The CTA’s act has far-reaching consequences:

  • To begin with, it trespasses on Taiwan’s spiritual affairs, rightly an internal issue that the CTA should have no say over.
  • It specifically targets certain Taiwanese Buddhist groups. Thus, the CTA is implying that all good Taiwanese Buddhists should disregard Taiwan’s laws that provide for freedom of religion, and instead obey the CTA’s decrees.
  • It attempts to criminalize Taiwanese citizens who choose not to abide by the CTA’s diktats regarding Dorje Shugden.
  • It conflates spirituality with politics, implying that a Taiwanese citizen’s personal choice of worship is somehow a reflection of their private political beliefs.
  • It brings to Taiwan the same unrest it created within the TAR and in other Tibetan Buddhist communities worldwide.
  • It is an external administration passing judgement on Taiwanese citizens, thereby disregarding the sovereignty that Taiwan claims for itself and its people. How is that any different from, say, Germany passing a decree about Greek citizens? Or from China making decisions on Taiwan’s behalf, to put it into a context a Taiwanese citizen can relate to?

The CTA’s own treatment of Shugden Buddhists is nothing short of draconian. For instance, it publishes on its official website a series of notices and parliamentary resolutions that criminalizes Shugden worship and compels the Tibetan populace to apply pressure on Shugden Buddhists to give up their faith. Now the CTA wants the people of Taiwan to similarly turn on their own countrymen and splinter the Taiwanese Buddhist community. The deeply divided Tibetan community worldwide and the unrest in the TAR such as that reported by the Human Rights Watch in 2004 bear witness to the damage suffered by those who have listened to the CTA.

The official website of the Central Tibetan Administration carries material that undemocratically accuses Dorje Shugden practitioners worldwide to be “Chinese spies” and “criminals in history”. Click to enlarge.

What the CTA aims to do – constrain the people’s choice of belief while planting dissension and bringing strife upon Taiwan’s Buddhist community – contravenes the most fundamental international laws that prohibit a State from interfering with the internal affairs of another State thereby compromising its sovereignty. This is notwithstanding the fact that the CTA is not legally a State by the definition of established International Law, although it behaves and demands to be accorded the privileges and status of one. In fact, for 60 years, the CTA has acted outside the ambit of every global regulatory body and the reach of international law, a convenience they have exploited fully. Next, and given prevailing tensions between Taiwan and China, the CTA’s book that accuses Shugden Buddhists of being Chinese agents serves to induce further sentiments detrimental to the development of peaceful reunification between Taiwan and China. Stirring anti-China sentiments can only damage cross-strait ties at a time when they are already frail.


A Simple Business Decision

It may perplex some to see how a government that claims to base its policies on Buddhist values such as ahimsa (non-violence or non-injury) engage in such treachery to serve its political agenda. This is especially so when the Dalai Lama became famous off the back of touting messages of peace all over the world, even being awarded a Nobel Peace Prize for his efforts. But there is a simple explanation – the CTA is after all an exile government and as such, its reason for existing holds only as long as the 150,000 or so Tibetans who followed the Dalai Lama into exile continue to be refugees.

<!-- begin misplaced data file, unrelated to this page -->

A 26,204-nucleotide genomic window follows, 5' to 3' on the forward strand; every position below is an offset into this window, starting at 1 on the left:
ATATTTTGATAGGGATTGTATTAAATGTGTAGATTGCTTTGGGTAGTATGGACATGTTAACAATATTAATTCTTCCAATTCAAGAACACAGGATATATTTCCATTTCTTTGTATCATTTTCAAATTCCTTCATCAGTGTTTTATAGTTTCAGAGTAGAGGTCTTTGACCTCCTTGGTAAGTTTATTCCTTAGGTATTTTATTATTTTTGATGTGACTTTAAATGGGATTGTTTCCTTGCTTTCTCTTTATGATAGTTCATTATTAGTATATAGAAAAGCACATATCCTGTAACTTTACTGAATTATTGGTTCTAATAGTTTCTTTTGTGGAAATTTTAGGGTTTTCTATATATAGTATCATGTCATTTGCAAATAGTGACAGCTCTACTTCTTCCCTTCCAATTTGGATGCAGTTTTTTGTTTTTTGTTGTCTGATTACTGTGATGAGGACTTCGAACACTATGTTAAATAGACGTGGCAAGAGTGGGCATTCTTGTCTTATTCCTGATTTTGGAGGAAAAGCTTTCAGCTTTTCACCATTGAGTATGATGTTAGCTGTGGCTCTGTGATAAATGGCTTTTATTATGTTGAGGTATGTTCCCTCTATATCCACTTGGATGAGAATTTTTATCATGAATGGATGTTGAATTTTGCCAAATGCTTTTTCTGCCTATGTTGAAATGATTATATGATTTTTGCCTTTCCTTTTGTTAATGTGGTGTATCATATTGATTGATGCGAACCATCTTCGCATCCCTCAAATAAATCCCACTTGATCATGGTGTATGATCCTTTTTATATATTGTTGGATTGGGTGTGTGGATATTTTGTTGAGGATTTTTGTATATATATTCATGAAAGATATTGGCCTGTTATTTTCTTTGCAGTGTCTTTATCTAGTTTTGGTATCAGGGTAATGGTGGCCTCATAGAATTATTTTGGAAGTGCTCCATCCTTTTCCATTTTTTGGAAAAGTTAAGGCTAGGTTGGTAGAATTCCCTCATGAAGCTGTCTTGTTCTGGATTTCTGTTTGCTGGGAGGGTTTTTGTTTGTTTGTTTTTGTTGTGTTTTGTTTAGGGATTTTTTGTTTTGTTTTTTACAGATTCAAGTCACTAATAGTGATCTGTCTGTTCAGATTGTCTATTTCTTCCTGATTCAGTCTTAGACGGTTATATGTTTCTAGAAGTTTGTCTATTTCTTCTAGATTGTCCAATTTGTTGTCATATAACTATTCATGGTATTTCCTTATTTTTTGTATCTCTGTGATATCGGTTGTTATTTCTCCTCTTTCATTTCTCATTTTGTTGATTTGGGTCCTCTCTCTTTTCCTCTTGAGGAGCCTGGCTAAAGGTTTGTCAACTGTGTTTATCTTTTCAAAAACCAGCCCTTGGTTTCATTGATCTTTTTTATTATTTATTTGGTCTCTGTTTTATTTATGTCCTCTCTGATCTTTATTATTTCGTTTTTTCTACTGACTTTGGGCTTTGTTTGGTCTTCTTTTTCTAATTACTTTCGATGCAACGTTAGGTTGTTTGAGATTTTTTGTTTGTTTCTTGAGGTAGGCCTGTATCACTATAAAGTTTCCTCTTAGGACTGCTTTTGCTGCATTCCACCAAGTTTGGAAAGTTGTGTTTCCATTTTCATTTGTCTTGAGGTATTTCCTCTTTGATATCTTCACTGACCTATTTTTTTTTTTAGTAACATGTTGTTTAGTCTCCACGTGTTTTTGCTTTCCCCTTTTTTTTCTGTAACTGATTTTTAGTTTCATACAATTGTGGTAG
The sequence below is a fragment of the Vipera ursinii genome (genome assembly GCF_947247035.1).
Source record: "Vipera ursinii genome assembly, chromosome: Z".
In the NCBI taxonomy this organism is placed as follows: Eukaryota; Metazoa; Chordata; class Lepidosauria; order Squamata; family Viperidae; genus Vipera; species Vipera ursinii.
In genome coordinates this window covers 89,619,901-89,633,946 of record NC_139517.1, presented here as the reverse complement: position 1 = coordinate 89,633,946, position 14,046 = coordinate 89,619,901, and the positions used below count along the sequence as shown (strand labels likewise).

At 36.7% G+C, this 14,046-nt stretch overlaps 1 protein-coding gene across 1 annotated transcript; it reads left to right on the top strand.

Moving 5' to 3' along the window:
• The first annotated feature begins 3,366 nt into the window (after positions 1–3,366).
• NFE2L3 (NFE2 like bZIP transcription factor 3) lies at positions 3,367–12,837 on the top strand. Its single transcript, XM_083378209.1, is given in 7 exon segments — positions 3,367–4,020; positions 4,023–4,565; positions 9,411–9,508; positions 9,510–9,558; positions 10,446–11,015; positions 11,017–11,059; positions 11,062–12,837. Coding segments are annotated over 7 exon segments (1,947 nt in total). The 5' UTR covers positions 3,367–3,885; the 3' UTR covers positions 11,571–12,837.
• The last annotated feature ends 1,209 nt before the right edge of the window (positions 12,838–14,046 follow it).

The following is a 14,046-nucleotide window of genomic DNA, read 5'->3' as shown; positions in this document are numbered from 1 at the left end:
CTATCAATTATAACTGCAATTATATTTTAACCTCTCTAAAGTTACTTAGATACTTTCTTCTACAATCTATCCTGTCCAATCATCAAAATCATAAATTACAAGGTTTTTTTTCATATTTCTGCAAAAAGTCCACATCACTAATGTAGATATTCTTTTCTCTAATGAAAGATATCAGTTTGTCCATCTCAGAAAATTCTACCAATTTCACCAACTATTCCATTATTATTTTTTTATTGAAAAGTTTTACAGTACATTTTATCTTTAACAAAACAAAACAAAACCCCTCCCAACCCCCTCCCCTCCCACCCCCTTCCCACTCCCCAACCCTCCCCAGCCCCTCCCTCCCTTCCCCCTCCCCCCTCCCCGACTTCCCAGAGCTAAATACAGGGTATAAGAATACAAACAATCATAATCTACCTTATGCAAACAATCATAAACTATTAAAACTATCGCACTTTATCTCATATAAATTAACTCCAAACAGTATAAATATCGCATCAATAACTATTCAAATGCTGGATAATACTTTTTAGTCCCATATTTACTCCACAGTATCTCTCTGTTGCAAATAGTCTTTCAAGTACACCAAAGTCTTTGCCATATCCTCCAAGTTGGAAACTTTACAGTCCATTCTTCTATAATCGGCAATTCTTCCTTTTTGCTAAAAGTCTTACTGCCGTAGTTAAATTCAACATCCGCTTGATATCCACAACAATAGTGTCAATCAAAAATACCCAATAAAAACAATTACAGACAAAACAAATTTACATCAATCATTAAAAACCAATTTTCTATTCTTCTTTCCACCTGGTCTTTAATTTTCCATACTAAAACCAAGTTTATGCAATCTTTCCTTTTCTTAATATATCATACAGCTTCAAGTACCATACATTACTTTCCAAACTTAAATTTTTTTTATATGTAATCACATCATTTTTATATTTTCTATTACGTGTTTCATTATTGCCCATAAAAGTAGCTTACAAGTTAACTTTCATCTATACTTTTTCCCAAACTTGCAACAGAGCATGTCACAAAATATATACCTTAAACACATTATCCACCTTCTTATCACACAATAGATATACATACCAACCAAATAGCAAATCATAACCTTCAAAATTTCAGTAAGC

The CTA’s locus standi ends the moment the Dalai Lama’s spiritual and political plans are accomplished, symbolized by his return to China-controlled Tibet. The success of the Dalai Lama’s work comes at the demise of the CTA, which will simply have no role in the TAR. It is highly unlikely China will consider, let alone allow, for a separate administration to operate autonomously with its own set of rules, especially one that has spent six decades actively seizing every opportunity to destabilize the region.

The CTA will have to dissolve its core and supporting structures including the countless Office of Tibet premises around the world that have drawn, according to conservative estimates, an annual average of USD50 million into the CTA’s coffers for the past 60 years. This money is supposed to be applied towards improving the standard of living of the Tibetan refugees but, given the string of global propaganda campaigns that keep resentment towards China at a peak, critics cannot help but wonder if the donations and grants have been used to bankroll the CTA’s schemes instead.

Should the Dalai Lama manage to draw the Chinese government into a settlement, this gravy train would come to an abrupt halt and career politicians like Lobsang Sangay would lose all prestige accorded him. He will instead have to return to his position as an assistant lecturer, given the lack of demand in the otherwise lucrative lecture circuit for a failed President who has no achievements to call his own. Which politician-businessman would seek such an end? There are such incongruities between what the CTA portrays and its actions that lend credence to China’s labelling of the CTA as a “separatist government”. The Dalai Lama has called for a cessation of CTA hostilities towards China saying that it is foolish to regard China as the enemy and that the past is past. Clearly, the CTA disagrees. It cannot afford not to.